Feb 16,2007 00:00
In "Music and Lyrics," a rumpled but still dashing Hugh Grant plays an '80s-era pop icon confronted with his own irrelevance in today's youth-driven music industry. A teen pop diva wants to record a hastily arranged duet with Hugh's washed-up character, but his songwriting skills evaporated years ago. Drew Barrymore co-stars as a talented wordsmith on the rebound from a bad relationship, and Hugh and Drew learn to make beautiful music together.
An Oxford University graduate with a degree in English, Grant has a dry, quick wit which in print can come across as sour; however, his tone in person is really quite charming and funny.
Q: Did you enjoy the process of shooting the hysterical music video scenes for "Music and Lyrics?"
A: You'd think that would be fun because it looks like it's fun. But of course it's torture. It was the very end of the shoot and we'd all had enough of each other. And it's not easy for me. I am a man of 46; I'm very ill-cast in the film. I'm not a music enthusiast, I don't move very naturally, I don't sing very naturally. I don't exist very naturally. So I find a lot of the pop stuff incredibly difficult.
You know, Marc (Lawrence, the writer-director) would say, "Well now let's do some isolation shots where it's just each member of the band standing by themselves, and just freaking out." Well I mean, forget it. That's just not going to happen. That's why I play the keyboards a lot in that, because I found it easier if I had a prop.
Q: Did you watch Duran Duran videos for inspiration?
A: I did watch Duran Duran videos, yep. I watched them at night to send me to sleep. And Drew was concerned that I had no interest in music so she bought me a lot of music, which was very kind of her, hundreds of albums and she put them all into a CD book for me.
Q: Did you end up liking any of them?
A: No, not one of them. No, that's not true. I'm very grateful for them. And they look very good on my shelf. Now I look like a human being because before I only had "Godspell."
Q: There was apparently a big difference between your trailer and Drew's trailer on the set. What was the different about them?
A: Yeah, Drew's is all warmth and people and laughter and candle light and there's fabrics lying everywhere. And there's things happening and films being made and magazines being shot. Mine is a dank, empty cell with one furious little Englishman sitting in the corner, grinding his teeth to a fine dust. No one's ever going to know it though, except a very timid dresser, twice a day.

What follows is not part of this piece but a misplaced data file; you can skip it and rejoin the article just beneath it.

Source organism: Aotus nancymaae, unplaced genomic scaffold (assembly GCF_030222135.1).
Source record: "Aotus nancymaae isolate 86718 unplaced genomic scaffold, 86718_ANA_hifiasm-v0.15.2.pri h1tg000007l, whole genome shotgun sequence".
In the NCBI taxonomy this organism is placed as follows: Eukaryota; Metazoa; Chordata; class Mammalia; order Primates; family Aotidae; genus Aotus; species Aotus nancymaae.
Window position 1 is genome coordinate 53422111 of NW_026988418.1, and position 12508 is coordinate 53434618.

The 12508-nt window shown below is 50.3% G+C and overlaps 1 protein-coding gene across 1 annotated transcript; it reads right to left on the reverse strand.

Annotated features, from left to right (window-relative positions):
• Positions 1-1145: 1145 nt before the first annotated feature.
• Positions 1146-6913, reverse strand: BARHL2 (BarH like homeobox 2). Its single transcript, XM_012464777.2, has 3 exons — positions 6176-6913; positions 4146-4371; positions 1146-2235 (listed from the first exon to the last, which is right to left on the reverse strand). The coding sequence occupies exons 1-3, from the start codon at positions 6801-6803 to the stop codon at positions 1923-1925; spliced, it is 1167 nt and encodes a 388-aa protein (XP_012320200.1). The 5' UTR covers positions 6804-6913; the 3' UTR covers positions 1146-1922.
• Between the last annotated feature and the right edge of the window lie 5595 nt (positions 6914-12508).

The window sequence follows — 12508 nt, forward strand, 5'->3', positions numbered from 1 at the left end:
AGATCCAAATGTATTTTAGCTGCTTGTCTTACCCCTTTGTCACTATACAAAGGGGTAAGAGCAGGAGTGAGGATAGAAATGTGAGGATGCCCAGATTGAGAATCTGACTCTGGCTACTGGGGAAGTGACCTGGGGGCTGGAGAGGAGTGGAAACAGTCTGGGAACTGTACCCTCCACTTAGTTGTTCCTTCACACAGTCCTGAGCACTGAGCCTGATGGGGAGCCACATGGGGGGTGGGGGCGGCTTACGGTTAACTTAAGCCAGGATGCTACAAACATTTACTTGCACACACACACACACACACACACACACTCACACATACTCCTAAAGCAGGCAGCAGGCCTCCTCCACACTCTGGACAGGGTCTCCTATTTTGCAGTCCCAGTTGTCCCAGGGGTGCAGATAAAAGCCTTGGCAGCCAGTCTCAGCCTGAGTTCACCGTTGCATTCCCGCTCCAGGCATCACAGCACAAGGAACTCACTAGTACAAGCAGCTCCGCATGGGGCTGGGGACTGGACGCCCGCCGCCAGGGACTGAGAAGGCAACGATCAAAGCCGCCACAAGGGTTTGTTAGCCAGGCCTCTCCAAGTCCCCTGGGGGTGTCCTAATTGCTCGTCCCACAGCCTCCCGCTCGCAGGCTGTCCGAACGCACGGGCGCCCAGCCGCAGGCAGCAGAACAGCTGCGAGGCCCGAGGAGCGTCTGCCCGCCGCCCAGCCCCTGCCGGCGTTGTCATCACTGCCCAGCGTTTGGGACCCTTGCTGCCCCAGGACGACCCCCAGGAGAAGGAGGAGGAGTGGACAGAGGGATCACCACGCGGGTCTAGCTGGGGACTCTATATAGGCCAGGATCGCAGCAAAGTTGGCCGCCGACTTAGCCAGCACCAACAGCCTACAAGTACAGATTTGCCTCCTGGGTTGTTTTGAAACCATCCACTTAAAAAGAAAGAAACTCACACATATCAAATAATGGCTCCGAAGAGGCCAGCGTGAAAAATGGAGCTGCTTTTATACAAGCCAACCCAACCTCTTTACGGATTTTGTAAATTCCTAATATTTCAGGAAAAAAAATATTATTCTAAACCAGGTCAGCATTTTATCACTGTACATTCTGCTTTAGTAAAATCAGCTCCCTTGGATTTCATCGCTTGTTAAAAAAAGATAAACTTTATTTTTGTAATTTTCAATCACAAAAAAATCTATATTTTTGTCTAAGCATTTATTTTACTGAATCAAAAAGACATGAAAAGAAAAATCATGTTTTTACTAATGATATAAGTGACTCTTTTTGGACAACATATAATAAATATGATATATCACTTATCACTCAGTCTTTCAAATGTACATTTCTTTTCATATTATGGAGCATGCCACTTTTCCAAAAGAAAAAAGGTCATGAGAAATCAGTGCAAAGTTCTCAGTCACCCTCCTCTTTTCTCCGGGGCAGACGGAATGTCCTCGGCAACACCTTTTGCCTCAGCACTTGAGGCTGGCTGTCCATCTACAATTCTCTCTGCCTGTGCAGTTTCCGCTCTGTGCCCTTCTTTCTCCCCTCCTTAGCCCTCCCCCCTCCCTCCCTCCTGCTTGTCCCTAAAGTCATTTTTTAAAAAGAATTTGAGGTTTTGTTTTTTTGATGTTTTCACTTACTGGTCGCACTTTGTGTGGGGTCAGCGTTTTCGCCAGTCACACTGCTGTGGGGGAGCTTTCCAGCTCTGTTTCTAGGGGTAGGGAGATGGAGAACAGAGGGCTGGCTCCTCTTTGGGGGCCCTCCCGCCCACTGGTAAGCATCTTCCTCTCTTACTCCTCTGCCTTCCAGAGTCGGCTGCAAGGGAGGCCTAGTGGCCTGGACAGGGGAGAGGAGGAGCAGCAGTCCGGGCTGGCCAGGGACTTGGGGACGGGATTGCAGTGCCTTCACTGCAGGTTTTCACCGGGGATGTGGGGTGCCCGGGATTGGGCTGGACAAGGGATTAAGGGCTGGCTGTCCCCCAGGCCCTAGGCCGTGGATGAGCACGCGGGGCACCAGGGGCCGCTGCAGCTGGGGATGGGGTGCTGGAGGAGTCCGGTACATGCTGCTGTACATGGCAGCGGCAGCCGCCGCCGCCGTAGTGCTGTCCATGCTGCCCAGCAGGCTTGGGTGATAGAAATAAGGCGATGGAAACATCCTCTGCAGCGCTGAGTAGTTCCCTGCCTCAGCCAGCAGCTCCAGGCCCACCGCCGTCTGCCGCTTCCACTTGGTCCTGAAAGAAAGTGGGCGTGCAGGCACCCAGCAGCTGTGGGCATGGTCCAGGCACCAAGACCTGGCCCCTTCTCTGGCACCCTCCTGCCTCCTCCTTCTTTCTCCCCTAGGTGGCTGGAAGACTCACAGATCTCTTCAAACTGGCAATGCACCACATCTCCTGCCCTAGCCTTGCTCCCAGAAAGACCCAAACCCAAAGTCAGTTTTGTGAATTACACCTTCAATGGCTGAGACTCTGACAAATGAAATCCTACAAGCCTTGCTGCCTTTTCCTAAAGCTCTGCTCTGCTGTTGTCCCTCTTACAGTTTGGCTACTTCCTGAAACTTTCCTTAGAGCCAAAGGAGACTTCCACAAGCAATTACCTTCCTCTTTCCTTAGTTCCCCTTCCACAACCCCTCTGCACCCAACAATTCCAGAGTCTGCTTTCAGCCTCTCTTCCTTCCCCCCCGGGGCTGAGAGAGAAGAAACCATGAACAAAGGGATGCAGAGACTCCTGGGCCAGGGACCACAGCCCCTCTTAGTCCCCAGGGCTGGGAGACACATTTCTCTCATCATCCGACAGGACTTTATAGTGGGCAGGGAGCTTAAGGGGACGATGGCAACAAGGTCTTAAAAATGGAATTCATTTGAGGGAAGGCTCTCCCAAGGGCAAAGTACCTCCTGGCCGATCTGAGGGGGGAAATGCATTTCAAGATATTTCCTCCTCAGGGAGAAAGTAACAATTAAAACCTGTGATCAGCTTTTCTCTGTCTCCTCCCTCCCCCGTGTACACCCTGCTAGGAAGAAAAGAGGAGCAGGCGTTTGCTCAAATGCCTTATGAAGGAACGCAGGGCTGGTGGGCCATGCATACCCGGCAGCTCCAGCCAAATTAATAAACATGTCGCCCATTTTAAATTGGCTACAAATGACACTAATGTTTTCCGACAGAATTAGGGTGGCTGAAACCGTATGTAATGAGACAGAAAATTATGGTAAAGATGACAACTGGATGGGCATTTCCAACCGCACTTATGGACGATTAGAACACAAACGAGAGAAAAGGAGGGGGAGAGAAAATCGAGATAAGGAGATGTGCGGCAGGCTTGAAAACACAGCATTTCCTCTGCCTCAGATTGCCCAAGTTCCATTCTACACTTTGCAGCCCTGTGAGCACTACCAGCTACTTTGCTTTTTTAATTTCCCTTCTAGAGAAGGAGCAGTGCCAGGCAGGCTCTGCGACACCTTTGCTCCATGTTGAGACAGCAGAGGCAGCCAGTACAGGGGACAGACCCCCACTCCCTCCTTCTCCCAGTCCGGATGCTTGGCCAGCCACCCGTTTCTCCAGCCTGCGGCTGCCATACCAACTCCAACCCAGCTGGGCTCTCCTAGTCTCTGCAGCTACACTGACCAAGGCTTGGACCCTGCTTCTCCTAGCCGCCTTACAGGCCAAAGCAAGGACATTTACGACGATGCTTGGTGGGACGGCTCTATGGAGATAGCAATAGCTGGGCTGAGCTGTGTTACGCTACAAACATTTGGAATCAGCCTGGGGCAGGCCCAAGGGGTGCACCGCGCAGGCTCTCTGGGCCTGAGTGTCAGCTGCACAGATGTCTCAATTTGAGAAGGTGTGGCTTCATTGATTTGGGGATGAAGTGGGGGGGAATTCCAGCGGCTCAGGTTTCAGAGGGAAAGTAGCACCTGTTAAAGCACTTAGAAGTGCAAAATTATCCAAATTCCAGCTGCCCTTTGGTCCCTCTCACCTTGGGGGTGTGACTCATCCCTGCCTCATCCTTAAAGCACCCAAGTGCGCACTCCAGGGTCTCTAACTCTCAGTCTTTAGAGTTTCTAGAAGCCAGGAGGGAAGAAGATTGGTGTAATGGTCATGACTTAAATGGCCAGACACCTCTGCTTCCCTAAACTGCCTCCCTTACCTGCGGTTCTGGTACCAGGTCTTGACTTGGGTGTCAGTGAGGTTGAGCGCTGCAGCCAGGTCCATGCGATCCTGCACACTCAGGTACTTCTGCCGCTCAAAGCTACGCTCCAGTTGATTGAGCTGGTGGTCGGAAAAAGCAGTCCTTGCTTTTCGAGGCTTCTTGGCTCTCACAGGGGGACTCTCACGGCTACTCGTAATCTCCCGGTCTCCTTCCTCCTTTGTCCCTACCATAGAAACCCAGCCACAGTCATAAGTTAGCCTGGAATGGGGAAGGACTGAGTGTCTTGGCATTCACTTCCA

Q: You didn't want to decorate your trailer too much?
A: I think trailers are undecoratable. They're so vile. It's like, you couldn't sit down and design something more repulsive than the inside of one of those motor homes. And they're lethal. You know they have to stick stickers on them now saying, "These walls bleed toxic gas." If you're unfortunate enough to have an afternoon off and you go to sleep in your trailer, you're very lucky to wake up at all.
Q: Is it true that Andrew Lloyd Webber's mother taught you how to play piano when you were young?
A: Yes she did, yeah, briefly. And then I had a tantrum and gave it up. She was very nice, it had nothing to do with her. I remember distinctly going round there and I had to sit on three London telephone directories to be able to reach the keyboard. Yeah, I did it for about a month or two. You know, I wish passionately that I'd got on with it. I just wish I had.
Q: Were you nervous about the singing you would have to do for the film?
A: Well the funny thing is, to begin with on the whole film, yes I was incredibly nervous about the singing. And I sounded like a mouse, nothing came out. But they've got this process now with the computer where basically they can make anyone sound good. You get more and more confident and in the end you actually sing much better anyway because you know they can fix you if you don't.
Q: How do they fix it?
A: You do a little piece of it 16 times and then they fix it with a computer and stick it all together. The whole of the music industry is a gigantic fraud, and these New York record producers would be the first to admit that that's absolutely true. So by the end of the film, yes, I came to quite love the sound of my own voice. In fact, I'd love to sing for you now.
© Copley News Service